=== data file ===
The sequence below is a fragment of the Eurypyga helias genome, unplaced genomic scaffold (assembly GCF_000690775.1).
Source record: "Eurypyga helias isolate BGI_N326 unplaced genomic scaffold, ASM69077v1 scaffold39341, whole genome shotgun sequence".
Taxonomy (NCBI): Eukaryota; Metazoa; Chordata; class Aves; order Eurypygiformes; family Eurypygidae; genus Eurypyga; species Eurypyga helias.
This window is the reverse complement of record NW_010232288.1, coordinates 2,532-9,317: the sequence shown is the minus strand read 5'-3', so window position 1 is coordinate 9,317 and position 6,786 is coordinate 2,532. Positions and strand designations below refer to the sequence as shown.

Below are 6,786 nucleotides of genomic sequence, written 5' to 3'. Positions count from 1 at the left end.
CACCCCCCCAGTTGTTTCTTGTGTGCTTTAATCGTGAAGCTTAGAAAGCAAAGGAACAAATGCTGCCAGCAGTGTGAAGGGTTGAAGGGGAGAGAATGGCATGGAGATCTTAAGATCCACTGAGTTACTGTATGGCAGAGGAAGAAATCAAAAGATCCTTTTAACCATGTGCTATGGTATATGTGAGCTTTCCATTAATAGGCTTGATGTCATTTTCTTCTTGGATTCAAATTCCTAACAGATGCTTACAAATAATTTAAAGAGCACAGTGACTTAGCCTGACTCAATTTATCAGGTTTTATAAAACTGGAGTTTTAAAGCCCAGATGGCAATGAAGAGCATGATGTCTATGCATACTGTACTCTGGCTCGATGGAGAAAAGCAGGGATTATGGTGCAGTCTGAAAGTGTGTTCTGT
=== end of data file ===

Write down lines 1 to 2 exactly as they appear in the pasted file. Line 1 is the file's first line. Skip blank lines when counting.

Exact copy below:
The sequence below is a fragment of the Eurypyga helias genome, unplaced genomic scaffold (assembly GCF_000690775.1).
Source record: "Eurypyga helias isolate BGI_N326 unplaced genomic scaffold, ASM69077v1 scaffold39341, whole genome shotgun sequence".